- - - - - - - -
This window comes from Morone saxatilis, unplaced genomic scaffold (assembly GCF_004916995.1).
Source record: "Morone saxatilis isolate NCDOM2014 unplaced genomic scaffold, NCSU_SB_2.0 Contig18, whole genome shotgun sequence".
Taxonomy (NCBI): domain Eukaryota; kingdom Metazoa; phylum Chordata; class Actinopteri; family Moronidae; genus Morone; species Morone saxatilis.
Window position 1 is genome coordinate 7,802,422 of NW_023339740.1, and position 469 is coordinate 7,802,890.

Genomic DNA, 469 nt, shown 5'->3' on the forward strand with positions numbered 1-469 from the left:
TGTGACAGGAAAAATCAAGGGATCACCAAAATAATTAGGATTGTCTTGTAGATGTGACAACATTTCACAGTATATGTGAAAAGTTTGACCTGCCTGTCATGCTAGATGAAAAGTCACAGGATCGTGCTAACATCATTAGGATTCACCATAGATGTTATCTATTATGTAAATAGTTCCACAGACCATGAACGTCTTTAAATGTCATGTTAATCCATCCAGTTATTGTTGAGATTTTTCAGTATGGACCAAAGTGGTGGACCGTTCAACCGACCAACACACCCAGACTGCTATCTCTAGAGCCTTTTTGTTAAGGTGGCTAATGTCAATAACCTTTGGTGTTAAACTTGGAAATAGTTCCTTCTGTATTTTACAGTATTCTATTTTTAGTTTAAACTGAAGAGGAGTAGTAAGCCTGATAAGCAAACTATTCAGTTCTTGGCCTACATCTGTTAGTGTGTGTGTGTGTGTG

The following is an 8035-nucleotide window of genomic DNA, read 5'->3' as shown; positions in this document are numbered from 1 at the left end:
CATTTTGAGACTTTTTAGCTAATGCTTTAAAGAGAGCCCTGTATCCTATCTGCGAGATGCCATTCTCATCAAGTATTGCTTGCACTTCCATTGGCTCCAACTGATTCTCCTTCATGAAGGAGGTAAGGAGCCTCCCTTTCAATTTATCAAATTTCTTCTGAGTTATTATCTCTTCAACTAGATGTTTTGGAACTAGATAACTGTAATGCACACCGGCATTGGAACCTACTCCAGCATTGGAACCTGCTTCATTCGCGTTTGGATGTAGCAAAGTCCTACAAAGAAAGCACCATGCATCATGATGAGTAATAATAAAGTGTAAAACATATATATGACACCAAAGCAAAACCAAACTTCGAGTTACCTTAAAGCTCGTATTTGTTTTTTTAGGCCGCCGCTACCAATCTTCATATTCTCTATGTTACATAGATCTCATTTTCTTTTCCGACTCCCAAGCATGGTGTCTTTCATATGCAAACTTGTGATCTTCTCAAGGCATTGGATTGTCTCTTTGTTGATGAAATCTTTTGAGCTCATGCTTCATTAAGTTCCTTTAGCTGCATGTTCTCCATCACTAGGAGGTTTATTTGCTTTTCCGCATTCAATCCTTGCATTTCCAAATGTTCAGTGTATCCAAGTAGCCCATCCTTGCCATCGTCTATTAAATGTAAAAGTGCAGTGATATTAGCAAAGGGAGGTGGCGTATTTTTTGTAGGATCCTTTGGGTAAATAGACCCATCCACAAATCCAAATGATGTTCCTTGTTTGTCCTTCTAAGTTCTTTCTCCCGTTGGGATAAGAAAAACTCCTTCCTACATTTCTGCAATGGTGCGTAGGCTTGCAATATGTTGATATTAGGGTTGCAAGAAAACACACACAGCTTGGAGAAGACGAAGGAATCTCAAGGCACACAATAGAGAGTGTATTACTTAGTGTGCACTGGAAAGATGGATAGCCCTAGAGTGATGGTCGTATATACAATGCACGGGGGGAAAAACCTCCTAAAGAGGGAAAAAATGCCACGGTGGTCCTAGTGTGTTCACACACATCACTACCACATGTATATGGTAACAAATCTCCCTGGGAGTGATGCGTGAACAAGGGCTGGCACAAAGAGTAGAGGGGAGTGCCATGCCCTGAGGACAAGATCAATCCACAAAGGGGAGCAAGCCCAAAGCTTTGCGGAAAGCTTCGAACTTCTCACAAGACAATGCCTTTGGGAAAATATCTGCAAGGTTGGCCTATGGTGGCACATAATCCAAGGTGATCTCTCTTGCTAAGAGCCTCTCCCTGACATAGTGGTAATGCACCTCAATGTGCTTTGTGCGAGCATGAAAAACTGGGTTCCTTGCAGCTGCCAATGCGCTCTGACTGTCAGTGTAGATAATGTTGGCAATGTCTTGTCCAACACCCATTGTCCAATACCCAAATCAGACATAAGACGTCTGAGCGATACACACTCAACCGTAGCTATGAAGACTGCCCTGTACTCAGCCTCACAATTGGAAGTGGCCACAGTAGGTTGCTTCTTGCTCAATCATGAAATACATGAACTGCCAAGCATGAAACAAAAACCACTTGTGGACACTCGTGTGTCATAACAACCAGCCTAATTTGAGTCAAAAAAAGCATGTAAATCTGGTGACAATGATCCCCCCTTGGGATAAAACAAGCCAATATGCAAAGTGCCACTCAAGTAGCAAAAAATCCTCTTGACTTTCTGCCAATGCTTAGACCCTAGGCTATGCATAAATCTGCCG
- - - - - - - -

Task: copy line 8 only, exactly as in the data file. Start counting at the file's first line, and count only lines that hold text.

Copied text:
CATTTTGAGACTTTTTAGCTAATGCTTTAAAGAGAGCCCTGTATCCTATCTGCGAGATGCCATTCTCATCAAGTATTGCTTGCACTTCCATTGGCTCCAACTGATTCTCCTTCATGAAGGAGGTAAGGAGCCTCCCTTTCAATTTATCAAATTTCTTCTGAGTTATTATCTCTTCAACTAGATGTTTTGGAACTAGATAACTGTAATGCACACCGGCATTGGAACCTACTCCAGCATTGGAACCTGCTTCATTCGCGTTTGGATGTAGCAAAGTCCTACAAAGAAAGCACCATGCATCATGATGAGTAATAATAAAGTGTAAAACATATATATGACACCAAAGCAAAACCAAACTTCGAGTTACCTTAAAGCTCGTATTTGTTTTTTTAGGCCGCCGCTACCAATCTTCATATTCTCTATGTTACATAGATCTCATTTTCTTTTCCGACTCCCAAGCATGGTGTCTTTCATATGCAAACTTGTGATCTTCTCAAGGCATTGGATTGTCTCTTTGTTGATGAAATCTTTTGAGCTCATGCTTCATTAAGTTCCTTTAGCTGCATGTTCTCCATCACTAGGAGGTTTATTTGCTTTTCCGCATTCAATCCTTGCATTTCCAAATGTTCAGTGTATCCAAGTAGCCCATCCTTGCCATCGTCTATTAAATGTAAAAGTGCAGTGATATTAGCAAAGGGAGGTGGCGTATTTTTTGTAGGATCCTTTGGGTAAATAGACCCATCCACAAATCCAAATGATGTTCCTTGTTTGTCCTTCTAAGTTCTTTCTCCCGTTGGGATAAGAAAAACTCCTTCCTACATTTCTGCAATGGTGCGTAGGCTTGCAATATGTTGATATTAGGGTTGCAAGAAAACACACACAGCTTGGAGAAGACGAAGGAATCTCAAGGCACACAATAGAGAGTGTATTACTTAGTGTGCACTGGAAAGATGGATAGCCCTAGAGTGATGGTCGTATATACAATGCACGGGGGGAAAAACCTCCTAAAGAGGGAAAAAATGCCACGGTGGTCCTAGTGTGTTCACACACATCACTACCACATGTATATGGTAACAAATCTCCCTGGGAGTGATGCGTGAACAAGGGCTGGCACAAAGAGTAGAGGGGAGTGCCATGCCCTGAGGACAAGATCAATCCACAAAGGGGAGCAAGCCCAAAGCTTTGCGGAAAGCTTCGAACTTCTCACAAGACAATGCCTTTGGGAAAATATCTGCAAGGTTGGCCTATGGTGGCACATAATCCAAGGTGATCTCTCTTGCTAAGAGCCTCTCCCTGACATAGTGGTAATGCACCTCAATGTGCTTTGTGCGAGCATGAAAAACTGGGTTCCTTGCAGCTGCCAATGCGCTCTGACTGTCAGTGTAGATAATGTTGGCAATGTCTTGTCCAACACCCATTGTCCAATACCCAAATCAGACATAAGACGTCTGAGCGATACACACTCAACCGTAGCTATGAAGACTGCCCTGTACTCAGCCTCACAATTGGAAGTGGCCACAGTAGGTTGCTTCTTGCTCAATCATGAAATACATGAACTGCCAAGCATGAAACAAAAACCACTTGTGGACACTCGTGTGTCATAACAACCAGCCTAATTTGAGTCAAAAAAAGCATGTAAATCTGGTGACAATGATCCCCCCTTGGGATAAAACAAGCCAATATGCAAAGTGCCACTCAAGTAGCAAAAAATCCTCTTGACTTTCTGCCAATGCTTAGACCCTAGGCTATGCATAAATCTGCCG